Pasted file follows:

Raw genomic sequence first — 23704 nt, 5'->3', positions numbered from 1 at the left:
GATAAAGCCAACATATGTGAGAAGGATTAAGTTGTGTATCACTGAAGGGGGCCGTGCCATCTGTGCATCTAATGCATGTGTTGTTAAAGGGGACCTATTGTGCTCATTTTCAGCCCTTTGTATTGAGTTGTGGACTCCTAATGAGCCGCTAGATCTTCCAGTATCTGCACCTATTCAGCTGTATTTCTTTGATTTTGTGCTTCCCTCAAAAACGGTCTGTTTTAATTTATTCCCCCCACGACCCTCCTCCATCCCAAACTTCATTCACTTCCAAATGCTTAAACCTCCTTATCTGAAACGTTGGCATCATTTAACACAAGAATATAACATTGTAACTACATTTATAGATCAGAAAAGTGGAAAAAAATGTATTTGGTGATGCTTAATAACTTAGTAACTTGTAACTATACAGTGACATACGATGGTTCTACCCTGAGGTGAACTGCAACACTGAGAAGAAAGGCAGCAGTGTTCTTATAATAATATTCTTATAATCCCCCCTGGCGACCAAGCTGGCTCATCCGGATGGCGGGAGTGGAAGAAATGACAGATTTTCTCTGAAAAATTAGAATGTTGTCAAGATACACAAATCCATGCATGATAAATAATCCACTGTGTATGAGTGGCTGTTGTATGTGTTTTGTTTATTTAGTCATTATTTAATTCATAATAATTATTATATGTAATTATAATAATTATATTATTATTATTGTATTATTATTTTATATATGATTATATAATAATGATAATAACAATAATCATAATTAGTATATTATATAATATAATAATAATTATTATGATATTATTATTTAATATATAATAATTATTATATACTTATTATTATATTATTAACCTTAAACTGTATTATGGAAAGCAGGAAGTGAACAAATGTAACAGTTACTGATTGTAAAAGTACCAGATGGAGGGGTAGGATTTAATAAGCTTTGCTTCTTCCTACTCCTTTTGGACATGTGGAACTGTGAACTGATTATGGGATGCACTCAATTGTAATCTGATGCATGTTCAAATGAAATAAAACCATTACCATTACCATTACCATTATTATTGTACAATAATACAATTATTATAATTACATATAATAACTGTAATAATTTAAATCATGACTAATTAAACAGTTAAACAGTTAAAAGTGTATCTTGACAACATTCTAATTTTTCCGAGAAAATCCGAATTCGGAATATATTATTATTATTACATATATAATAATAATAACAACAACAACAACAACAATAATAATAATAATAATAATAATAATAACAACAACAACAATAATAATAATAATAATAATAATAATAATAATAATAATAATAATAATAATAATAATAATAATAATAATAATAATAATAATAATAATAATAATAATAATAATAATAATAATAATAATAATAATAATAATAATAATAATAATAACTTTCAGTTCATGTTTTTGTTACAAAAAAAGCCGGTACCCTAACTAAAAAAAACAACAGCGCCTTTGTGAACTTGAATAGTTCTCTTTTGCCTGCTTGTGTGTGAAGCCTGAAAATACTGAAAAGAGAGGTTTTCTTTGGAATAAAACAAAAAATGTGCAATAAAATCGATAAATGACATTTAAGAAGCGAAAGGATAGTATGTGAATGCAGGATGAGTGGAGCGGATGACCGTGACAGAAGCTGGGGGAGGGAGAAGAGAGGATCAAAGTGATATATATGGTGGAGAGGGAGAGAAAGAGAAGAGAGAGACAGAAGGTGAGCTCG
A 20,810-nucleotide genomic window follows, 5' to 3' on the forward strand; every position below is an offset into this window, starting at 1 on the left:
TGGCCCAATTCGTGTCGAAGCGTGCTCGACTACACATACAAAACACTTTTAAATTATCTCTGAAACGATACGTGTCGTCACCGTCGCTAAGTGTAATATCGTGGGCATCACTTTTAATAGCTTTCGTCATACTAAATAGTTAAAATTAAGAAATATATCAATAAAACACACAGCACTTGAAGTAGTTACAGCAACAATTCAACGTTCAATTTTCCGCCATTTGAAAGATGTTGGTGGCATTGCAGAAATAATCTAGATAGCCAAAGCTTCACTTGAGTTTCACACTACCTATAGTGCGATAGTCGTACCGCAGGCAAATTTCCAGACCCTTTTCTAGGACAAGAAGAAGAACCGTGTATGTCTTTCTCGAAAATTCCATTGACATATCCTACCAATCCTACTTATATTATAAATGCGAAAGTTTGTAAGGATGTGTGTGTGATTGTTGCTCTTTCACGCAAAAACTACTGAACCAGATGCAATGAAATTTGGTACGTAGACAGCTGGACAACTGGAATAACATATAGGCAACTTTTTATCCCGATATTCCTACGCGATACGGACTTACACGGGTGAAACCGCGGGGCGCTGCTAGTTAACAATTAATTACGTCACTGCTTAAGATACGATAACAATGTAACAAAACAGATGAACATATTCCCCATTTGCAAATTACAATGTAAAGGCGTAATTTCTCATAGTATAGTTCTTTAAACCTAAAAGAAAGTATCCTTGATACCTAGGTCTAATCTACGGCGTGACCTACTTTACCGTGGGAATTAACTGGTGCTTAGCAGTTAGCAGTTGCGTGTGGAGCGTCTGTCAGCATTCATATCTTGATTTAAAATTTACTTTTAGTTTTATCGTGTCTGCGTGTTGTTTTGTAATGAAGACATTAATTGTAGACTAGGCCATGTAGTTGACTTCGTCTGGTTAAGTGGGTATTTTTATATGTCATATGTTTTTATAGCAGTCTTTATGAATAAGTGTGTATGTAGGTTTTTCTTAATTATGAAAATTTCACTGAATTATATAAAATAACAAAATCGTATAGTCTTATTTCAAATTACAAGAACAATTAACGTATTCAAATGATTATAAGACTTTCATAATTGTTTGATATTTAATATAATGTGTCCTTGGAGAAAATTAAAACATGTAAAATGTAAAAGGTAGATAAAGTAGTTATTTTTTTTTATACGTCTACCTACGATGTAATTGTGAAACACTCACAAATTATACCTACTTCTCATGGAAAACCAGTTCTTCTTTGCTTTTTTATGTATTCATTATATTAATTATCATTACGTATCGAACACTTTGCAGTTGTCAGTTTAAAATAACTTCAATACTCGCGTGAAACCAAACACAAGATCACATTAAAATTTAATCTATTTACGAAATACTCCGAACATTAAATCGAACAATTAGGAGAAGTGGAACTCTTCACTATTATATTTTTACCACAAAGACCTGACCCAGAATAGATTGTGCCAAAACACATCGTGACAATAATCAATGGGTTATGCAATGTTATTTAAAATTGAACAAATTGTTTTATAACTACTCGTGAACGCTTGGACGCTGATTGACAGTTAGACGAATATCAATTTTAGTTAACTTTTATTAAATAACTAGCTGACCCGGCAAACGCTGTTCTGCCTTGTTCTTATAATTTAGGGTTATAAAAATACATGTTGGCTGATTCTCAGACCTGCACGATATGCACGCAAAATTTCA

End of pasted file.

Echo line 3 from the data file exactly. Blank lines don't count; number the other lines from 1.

A 20,810-nucleotide genomic window follows, 5' to 3' on the forward strand; every position below is an offset into this window, starting at 1 on the left: